Now that most hardware has moved to 64-bit, it was becoming clear that "arm64" was the way to go. Amit Khandekar made it happen that HUAWEI Cloud Services donated a arm64 build host with enough resources to build the arm64 packages at the same speed as the existing amd64, i386, and ppc64el architectures. A few days later, all the build jobs were done, including passing all test-suites. Very few arm-specific issues were encountered which makes me confident that arm64 is a solid architecture to run PostgreSQL on.

We are targeting Debian buster (stable), bullseye (testing), and sid (unstable), and Ubuntu bionic (18.04) and focal (20.04). To use the arm64 archive, just add the normal sources.list entry:

deb buster-pgdg main

Ubuntu focal

At the same time, I've added the next Ubuntu LTS release to focal (20.04). It ships amd64, arm64, and ppc64el binaries.

deb focal-pgdg main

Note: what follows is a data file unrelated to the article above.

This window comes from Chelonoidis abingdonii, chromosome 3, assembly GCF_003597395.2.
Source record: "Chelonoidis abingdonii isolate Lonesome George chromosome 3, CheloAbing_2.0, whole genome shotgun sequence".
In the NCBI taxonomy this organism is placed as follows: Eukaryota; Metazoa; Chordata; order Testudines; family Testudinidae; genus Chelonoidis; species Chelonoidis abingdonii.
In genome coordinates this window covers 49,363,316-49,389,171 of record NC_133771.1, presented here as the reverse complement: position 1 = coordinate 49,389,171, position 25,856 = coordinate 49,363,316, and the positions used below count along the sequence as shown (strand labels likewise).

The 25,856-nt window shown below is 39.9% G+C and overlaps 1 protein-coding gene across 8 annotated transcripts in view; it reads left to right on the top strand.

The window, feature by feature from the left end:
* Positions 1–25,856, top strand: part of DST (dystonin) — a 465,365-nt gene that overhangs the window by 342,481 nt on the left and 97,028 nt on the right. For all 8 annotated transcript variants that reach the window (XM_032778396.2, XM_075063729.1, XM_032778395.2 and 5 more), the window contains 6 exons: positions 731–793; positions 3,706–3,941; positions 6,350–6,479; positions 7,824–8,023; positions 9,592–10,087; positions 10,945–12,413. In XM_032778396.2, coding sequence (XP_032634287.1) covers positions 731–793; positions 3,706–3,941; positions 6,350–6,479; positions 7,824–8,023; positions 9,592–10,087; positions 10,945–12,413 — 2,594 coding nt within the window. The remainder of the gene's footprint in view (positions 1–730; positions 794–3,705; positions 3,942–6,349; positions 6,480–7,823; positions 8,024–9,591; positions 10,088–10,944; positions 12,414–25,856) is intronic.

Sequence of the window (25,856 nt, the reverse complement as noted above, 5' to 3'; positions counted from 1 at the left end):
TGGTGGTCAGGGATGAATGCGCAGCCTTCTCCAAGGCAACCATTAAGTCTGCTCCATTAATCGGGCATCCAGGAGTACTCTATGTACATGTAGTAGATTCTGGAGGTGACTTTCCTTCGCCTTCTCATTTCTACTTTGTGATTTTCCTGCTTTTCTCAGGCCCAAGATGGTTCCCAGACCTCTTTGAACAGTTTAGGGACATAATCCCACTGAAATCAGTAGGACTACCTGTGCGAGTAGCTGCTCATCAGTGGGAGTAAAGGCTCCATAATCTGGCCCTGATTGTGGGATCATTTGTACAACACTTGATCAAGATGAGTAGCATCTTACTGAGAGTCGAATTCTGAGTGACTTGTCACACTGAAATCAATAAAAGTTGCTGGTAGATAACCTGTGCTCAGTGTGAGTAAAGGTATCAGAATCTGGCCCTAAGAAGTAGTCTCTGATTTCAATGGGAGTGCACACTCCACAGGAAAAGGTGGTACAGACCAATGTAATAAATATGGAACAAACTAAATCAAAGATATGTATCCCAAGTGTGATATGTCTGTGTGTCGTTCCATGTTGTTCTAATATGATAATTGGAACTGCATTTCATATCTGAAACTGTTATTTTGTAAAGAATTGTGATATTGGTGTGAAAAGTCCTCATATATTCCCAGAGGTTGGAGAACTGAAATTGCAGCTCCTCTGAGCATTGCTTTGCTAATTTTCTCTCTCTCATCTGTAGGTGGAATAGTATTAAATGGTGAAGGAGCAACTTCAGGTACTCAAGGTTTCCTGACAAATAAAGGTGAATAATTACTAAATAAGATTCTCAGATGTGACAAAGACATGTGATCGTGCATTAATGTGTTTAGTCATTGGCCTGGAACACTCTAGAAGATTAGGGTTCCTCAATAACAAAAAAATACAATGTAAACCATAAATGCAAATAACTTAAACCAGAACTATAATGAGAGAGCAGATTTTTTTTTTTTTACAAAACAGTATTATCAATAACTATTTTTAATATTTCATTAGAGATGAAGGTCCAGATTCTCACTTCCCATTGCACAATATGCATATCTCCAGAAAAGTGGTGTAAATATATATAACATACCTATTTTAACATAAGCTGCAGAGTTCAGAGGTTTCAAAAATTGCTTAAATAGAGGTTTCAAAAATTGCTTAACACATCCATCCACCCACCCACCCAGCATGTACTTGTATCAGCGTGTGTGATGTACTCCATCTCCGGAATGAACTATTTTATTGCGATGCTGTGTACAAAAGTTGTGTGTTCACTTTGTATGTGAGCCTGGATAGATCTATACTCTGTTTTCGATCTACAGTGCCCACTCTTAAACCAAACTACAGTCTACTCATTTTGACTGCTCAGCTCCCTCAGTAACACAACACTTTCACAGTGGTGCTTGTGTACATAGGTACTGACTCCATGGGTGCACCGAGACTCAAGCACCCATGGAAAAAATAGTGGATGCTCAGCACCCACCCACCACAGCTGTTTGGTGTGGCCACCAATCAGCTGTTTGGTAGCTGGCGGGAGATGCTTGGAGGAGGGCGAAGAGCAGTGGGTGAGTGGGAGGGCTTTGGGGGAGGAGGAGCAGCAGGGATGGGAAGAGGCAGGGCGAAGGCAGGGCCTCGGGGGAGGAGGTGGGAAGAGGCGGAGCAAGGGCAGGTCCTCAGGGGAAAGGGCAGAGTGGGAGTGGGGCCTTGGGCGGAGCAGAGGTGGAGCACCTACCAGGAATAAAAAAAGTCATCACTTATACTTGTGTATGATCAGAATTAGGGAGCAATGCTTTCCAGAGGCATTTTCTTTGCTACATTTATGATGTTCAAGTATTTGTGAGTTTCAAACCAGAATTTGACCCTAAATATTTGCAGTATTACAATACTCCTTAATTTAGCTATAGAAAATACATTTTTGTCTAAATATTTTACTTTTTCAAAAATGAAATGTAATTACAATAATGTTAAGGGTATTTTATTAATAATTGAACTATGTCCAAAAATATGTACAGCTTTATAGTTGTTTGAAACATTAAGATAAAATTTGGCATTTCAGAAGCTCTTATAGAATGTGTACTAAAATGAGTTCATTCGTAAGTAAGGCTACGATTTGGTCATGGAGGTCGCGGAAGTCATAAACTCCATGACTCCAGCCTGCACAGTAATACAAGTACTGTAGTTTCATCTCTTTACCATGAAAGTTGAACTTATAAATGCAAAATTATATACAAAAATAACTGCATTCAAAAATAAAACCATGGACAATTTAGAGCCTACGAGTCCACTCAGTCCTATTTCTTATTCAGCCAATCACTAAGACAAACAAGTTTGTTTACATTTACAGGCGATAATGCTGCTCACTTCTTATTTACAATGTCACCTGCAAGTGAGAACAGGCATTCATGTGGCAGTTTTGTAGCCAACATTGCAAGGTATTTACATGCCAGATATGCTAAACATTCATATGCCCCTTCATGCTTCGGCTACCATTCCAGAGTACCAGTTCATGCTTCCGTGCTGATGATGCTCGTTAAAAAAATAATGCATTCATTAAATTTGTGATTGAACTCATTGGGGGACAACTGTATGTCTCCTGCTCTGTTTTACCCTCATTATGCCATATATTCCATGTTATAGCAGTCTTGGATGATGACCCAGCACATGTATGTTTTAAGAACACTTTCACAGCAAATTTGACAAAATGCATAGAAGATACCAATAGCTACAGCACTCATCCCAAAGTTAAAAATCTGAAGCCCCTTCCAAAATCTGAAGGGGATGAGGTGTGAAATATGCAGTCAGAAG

Old PostgreSQL versions

Many PostgreSQL extensions are still supporting older server versions that are EOL. For testing these extension, server packages need to be available. I've built packages for PostgreSQL 9.2+ on all Debian distributions, and all Ubuntu LTS distributions. 9.1 will follow shortly.

This means people can move to newer base distributions in their .travis.yml, .gitlab-ci.yml, and other CI files.

Posted Mon May 4 11:20:28 2020 Tags:

Users had often asked where they could find older versions of packages from I had been collecting these since about April 2013, and in July 2016, I made the packages available via an ad-hoc URL on the repository master host, called "the morgue". There was little repository structure, all files belonging to a source package were stuffed into a single directory, no matter what distribution they belonged to. Besides this not being particularly accessible for users, the main problem was the ever-increasing need for more disk space on the repository host. We are now at 175 GB for the archive, of which 152 GB is for the morgue.